In response to James’ and John’s request, Jesus’ response is very much like the other responses he made to the disciples as they tried to figure out what to do or say in light of Jesus telling them what was awaiting him in Jerusalem. Jesus said, “You don’t get it yet. But let me tell you again – things in the kingdom of God are radically different from how things are in our society. You want to be great, do you?? Well, pick up a mop! You want to be first in the Kingdom? Well, go wash the dishes.”
Following Jesus, they were learning that the Kingdom of God was radically different from the kingdom of the world. Jesus said: Follow me and learn from me, grow in the vine life rooted in me, grow together and stop trying to be top dog, get rid of all false humility and self-pride. Follow me on this walk to Jerusalem.
Come and see and follow.
While over these weeks, we’ve talked about the first disciples and Jesus’ words to them to come and see and to come and follow, now I’d like us to think about what it looks like here at Grace to come and see and follow.
When one comes to Grace, whether in person or online, I believe that they will see a community of faith worshiping joyfully and faithfully, a community of faith open to the authentic welcome of all who come and join us, a people who know who and whose they are so that we may reach out into the community around us with care.
And so we see the individually packaged bags of food, “backpacks,” for the students and families of Oscar J. Pope Elementary School, faithfully assembled and delivered each week. “Backpacks” filled with gifts of food and nourishment, backpacks filled from the generosity of this community of faith.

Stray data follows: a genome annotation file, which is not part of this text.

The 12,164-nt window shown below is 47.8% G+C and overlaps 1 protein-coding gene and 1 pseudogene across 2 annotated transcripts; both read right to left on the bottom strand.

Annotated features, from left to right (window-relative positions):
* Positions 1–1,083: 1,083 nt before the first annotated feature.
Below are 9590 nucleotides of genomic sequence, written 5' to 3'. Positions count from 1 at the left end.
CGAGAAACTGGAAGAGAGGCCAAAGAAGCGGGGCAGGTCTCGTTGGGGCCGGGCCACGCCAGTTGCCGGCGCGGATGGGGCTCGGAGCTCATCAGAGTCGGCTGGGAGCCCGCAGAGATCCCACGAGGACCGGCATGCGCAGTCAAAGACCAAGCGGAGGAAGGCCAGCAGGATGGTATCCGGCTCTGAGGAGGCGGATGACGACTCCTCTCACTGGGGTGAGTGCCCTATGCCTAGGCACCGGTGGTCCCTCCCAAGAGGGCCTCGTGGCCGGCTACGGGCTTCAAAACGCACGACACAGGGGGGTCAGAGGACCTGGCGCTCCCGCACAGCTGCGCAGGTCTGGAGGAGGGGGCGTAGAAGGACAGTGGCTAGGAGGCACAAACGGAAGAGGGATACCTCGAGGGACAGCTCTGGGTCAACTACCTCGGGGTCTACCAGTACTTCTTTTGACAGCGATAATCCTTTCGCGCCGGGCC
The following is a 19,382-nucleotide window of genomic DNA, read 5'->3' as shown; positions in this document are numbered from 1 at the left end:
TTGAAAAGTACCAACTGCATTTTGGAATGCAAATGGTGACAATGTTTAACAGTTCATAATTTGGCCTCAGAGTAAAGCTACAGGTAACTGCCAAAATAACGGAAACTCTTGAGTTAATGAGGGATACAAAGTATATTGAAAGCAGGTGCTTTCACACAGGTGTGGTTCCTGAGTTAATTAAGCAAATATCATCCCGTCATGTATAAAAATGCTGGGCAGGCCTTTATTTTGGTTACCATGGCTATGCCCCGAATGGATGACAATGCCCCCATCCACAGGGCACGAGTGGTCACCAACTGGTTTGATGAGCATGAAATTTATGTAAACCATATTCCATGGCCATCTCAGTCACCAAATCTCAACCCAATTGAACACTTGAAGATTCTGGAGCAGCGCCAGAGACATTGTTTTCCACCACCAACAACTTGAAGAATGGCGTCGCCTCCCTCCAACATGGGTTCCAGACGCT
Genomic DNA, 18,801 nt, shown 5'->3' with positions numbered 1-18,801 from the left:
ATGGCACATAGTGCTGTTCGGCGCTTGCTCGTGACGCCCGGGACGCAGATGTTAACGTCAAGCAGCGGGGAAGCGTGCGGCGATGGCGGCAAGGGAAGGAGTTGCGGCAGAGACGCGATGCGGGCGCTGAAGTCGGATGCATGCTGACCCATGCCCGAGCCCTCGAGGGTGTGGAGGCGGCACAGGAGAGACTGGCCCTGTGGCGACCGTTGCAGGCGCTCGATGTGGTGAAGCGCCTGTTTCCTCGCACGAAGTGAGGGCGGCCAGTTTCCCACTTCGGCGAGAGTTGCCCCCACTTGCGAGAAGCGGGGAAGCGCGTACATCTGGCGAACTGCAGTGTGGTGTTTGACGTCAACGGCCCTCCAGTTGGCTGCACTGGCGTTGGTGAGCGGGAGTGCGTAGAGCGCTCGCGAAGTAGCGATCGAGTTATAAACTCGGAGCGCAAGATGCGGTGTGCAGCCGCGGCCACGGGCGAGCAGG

We see the hands of many tending to the servant tasks of caring for our campus and property – repairing and cleaning and weeding and planting so that this place may be a reflection of the Creator’s love for the world.
We see cat food and dog food and towels and treats and toys piled up to give to the SPCA that cares for the four-legged ones of God’s good gift of creation. Given of your generosity.
We see tables full of food – canned goods, rice, beans, pasta, snacks, all manner of things – loaded up to be distributed to ministries and missions in our community. Food for the hungry here in Lakeland, the elderly, the poor, and in Dade City at Rez House, a partner in ministry.